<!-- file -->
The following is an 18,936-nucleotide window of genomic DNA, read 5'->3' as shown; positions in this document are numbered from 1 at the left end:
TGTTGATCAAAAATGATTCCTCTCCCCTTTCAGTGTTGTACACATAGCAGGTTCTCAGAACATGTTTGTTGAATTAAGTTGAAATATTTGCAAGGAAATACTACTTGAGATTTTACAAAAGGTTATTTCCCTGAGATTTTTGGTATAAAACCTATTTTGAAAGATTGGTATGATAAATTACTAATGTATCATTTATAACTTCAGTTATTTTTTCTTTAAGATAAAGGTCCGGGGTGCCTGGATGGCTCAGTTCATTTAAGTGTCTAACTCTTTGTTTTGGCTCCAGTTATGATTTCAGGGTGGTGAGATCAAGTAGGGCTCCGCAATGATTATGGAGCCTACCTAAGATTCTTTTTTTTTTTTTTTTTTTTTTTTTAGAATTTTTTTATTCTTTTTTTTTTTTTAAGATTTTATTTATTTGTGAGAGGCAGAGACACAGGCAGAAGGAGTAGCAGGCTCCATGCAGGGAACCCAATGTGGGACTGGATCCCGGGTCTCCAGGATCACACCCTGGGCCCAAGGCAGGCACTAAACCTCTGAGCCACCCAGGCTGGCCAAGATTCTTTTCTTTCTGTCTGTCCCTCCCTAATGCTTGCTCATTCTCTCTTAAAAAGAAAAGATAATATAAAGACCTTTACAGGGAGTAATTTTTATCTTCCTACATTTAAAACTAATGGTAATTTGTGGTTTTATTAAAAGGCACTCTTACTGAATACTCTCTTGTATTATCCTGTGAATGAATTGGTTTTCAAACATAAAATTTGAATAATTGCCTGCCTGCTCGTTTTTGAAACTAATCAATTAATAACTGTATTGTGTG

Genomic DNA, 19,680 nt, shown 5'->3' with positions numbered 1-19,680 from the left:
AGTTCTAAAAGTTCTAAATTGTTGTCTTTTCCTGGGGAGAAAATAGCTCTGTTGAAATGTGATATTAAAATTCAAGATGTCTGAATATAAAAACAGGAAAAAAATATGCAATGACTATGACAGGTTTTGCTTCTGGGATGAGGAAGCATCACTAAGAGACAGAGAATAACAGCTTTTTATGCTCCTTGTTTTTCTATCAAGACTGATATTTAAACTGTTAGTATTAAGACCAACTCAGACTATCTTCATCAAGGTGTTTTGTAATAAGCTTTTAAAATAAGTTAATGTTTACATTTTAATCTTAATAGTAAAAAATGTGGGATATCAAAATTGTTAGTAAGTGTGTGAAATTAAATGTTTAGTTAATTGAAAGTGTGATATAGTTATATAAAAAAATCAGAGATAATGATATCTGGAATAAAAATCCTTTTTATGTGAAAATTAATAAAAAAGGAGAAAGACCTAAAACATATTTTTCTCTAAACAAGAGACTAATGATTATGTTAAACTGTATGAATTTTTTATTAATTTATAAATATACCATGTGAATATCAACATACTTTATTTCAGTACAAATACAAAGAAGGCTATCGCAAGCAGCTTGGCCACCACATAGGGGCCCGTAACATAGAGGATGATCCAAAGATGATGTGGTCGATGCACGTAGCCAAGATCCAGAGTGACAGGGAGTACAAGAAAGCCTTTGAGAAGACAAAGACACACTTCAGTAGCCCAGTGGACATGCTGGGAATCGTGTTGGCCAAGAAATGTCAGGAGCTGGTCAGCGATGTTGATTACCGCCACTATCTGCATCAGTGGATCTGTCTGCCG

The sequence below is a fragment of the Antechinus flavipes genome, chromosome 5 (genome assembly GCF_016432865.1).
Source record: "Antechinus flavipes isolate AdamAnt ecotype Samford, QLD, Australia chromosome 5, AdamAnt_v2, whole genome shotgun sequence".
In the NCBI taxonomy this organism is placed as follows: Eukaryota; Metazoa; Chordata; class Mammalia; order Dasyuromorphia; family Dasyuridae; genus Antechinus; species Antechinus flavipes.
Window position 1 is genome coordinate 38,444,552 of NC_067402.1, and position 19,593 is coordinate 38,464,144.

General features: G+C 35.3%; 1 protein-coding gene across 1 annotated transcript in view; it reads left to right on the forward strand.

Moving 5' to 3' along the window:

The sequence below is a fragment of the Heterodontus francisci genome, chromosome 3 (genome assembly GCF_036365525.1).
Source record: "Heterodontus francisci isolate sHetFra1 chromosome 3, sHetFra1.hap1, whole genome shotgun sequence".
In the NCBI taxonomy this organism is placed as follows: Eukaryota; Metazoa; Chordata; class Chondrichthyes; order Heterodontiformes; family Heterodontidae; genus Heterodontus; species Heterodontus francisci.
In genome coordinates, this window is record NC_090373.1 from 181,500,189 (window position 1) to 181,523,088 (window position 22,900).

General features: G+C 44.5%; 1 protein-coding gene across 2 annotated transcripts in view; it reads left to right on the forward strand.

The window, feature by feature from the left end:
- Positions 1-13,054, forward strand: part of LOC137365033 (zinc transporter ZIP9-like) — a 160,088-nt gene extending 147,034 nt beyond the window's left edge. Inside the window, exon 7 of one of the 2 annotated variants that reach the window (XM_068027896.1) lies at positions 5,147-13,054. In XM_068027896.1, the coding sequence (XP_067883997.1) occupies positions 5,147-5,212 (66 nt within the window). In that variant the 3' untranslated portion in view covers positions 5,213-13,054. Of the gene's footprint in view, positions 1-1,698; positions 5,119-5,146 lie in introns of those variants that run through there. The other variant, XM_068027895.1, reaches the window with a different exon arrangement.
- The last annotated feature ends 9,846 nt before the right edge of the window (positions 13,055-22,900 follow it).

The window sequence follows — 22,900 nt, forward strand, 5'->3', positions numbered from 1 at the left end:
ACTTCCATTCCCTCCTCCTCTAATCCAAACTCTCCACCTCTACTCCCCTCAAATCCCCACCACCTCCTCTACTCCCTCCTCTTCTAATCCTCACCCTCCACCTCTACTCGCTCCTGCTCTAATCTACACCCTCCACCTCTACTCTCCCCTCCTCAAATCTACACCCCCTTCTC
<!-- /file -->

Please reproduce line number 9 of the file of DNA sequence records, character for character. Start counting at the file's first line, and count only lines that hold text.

General features: G+C 35.3%; 1 protein-coding gene across 1 annotated transcript in view; it reads left to right on the forward strand.